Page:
Rep. Erin Murphy Faces Endless Barriers to Expanding Contraception Coverage

There's no love for expanding contraception coverage in the Minnesota House.

There's no love for expanding contraception coverage in the Minnesota House.

Rep. Erin Murphy (DFL-St. Paul) is on a losing streak.

Last week, Murphy attempted to tack an amendment to a Minnesota House of Representatives higher education bill that would inform college rape victims of the availability of free emergency contraception. She also proposed an amendment to a health and human services bill that would require secular businesses to offer prescription contraception in employee health plans.

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Watch Rep. Erin Murphy's emotional rant on the House floor:

Both measures failed -- a sign, she says, that Republicans' aversion to abortion has spilled over to contraception as well.

"Honestly, it's a little hard for me to grapple with this," a defeated Murphy said on Monday. "In the event that there is a sexual assault on one of Minnesota's college campuses, making information about emergency contraception available to a student is critically important. As a parent, when I look across the legislature at other parents, I don't understand how you could vote against that."

Both provisions were booted during debate, with Reps. Peggy Scott (R-Andover) and Sarah Anderson (R-Plymouth) questioning the relevancy of contraception to the bills under discussion. The health and human services bill governs health plans' drug coverage; the higher education bill includes an article on how colleges should respond to sexual assault on campus.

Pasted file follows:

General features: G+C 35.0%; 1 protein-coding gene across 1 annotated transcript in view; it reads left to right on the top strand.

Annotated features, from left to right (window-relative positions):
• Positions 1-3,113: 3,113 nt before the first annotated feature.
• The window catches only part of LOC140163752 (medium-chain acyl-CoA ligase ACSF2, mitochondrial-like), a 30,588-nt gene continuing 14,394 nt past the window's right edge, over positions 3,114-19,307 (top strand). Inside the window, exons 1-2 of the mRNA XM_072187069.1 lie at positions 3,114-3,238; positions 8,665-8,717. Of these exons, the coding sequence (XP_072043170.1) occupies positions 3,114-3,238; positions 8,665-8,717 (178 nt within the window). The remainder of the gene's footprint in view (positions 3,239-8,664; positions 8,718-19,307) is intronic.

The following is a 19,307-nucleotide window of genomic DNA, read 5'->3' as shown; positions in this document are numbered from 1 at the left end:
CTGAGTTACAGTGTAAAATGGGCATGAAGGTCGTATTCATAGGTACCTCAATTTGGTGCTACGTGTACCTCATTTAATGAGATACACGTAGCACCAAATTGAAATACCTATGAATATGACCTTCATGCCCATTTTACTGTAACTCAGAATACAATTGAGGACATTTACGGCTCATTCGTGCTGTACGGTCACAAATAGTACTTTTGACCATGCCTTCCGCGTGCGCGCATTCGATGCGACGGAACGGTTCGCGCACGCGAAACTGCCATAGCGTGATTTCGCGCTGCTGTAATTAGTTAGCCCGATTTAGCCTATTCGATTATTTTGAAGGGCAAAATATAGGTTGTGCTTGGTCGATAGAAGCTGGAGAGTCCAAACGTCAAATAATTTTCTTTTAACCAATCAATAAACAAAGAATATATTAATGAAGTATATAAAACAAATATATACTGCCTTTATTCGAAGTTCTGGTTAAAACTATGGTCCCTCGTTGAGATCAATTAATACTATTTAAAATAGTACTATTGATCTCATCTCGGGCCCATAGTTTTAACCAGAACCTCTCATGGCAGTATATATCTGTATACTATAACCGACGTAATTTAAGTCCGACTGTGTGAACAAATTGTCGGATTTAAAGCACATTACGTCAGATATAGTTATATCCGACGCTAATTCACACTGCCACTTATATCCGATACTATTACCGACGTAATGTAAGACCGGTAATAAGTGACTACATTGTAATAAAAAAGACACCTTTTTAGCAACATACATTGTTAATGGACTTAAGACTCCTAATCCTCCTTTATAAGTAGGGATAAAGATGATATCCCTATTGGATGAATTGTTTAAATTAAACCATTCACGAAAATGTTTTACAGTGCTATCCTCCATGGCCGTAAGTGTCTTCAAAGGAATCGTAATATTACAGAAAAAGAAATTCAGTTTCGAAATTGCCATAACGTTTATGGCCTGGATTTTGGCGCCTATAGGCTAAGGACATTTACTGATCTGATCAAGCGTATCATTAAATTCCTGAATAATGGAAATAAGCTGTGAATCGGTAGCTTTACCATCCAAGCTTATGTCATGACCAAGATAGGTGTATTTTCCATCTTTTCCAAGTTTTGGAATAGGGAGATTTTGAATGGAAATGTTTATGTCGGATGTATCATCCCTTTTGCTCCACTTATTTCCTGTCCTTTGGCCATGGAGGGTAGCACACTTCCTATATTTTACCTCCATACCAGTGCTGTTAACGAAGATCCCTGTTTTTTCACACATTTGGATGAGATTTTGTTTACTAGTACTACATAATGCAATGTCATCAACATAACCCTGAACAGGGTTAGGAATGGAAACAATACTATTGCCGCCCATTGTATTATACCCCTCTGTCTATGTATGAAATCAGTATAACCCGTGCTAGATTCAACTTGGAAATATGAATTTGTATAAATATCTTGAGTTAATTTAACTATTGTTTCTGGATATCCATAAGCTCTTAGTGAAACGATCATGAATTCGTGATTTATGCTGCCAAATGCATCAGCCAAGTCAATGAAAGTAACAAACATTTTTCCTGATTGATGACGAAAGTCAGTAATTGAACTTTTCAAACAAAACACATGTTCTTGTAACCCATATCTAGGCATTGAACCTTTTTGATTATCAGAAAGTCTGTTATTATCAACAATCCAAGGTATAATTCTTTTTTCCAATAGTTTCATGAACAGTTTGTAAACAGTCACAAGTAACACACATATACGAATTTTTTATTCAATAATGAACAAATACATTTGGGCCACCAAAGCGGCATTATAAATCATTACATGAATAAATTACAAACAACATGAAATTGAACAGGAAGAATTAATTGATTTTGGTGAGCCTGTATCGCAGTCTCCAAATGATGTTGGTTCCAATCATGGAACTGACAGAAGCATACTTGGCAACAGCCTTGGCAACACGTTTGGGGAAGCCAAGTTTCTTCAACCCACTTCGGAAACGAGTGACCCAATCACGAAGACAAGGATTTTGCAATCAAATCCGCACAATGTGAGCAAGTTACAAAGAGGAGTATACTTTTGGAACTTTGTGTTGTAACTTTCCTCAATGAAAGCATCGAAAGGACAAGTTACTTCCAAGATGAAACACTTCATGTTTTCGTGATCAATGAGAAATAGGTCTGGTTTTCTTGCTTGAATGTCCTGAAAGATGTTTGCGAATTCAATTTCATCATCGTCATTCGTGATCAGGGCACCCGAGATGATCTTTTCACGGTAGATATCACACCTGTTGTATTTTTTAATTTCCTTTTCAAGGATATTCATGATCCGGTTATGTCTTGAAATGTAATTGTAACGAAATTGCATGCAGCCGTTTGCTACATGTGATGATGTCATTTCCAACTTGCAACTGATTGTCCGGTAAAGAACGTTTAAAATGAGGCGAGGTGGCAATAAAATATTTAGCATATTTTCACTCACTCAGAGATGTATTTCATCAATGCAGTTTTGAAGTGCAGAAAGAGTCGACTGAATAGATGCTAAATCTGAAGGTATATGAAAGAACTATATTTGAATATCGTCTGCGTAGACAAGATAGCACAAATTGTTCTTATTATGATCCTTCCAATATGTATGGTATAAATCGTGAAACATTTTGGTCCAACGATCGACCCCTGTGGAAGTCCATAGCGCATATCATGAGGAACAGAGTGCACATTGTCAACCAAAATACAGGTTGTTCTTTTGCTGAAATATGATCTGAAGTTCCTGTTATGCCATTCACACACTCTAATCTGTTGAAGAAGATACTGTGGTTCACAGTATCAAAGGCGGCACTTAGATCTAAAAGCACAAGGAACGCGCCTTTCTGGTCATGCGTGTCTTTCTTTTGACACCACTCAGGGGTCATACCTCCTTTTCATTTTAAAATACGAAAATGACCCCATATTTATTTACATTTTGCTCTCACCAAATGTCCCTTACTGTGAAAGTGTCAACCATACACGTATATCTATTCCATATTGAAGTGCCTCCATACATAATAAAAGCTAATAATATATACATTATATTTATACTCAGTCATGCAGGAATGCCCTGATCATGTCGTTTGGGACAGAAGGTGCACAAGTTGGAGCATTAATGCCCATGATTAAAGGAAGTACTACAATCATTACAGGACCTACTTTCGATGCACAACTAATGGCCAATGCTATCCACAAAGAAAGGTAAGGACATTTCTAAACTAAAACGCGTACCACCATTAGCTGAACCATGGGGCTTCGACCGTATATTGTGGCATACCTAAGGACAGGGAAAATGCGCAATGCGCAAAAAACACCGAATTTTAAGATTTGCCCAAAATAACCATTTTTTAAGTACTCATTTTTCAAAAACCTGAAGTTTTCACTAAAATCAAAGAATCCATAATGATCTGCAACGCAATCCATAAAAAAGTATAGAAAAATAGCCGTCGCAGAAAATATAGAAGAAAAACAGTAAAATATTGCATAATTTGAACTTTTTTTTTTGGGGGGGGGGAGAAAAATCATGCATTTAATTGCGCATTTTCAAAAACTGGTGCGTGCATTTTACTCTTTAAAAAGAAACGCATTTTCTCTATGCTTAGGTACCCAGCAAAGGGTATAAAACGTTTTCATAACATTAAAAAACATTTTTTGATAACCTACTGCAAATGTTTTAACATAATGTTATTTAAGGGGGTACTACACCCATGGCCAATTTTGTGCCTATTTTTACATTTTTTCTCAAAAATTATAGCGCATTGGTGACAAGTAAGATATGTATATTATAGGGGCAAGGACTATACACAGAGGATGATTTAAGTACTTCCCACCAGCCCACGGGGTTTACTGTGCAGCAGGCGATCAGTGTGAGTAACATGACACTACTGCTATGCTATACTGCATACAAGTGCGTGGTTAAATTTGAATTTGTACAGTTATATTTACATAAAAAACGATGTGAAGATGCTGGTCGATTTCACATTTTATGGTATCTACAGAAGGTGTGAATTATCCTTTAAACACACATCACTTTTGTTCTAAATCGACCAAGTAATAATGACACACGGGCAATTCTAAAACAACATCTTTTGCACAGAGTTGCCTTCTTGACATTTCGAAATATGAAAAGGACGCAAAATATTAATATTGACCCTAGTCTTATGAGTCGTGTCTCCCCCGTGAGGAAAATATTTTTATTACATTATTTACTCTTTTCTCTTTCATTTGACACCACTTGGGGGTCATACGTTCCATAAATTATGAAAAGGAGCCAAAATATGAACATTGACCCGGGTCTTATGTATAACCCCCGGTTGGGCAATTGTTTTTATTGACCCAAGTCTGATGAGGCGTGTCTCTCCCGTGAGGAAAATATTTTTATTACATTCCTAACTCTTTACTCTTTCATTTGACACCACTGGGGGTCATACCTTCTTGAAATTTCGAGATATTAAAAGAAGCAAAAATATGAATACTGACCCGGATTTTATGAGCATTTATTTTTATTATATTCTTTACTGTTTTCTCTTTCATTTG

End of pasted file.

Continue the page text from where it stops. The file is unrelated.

Anderson argued that Minnesota hospitals are already required to treat rape victims, and reminding students would somehow cost the state more money.

"Despite what Rep. Murphy says, I have the same parts as her and I pretty much know how it all works," Anderson said in response to Murphy's pleas for empathy. "I'm curious that she didn't have the insight to provide this in the last two years that she was in charge of this place. This does incur a cost."

When the votes were counted, Murphy's amendment to the higher education bill was tossed out. A couple days later, her proposal to expand contraception coverage to employees of nonreligious organizations was likewise stricken from the health and human services bill.

"When it comes to emergency contraception and not just contraception in general, Republicans have really shifted any practical discussion we are having in the legislature about women's health and reproduction," Murphy says of the repeated roadblocks. "It's been a surprise for me."

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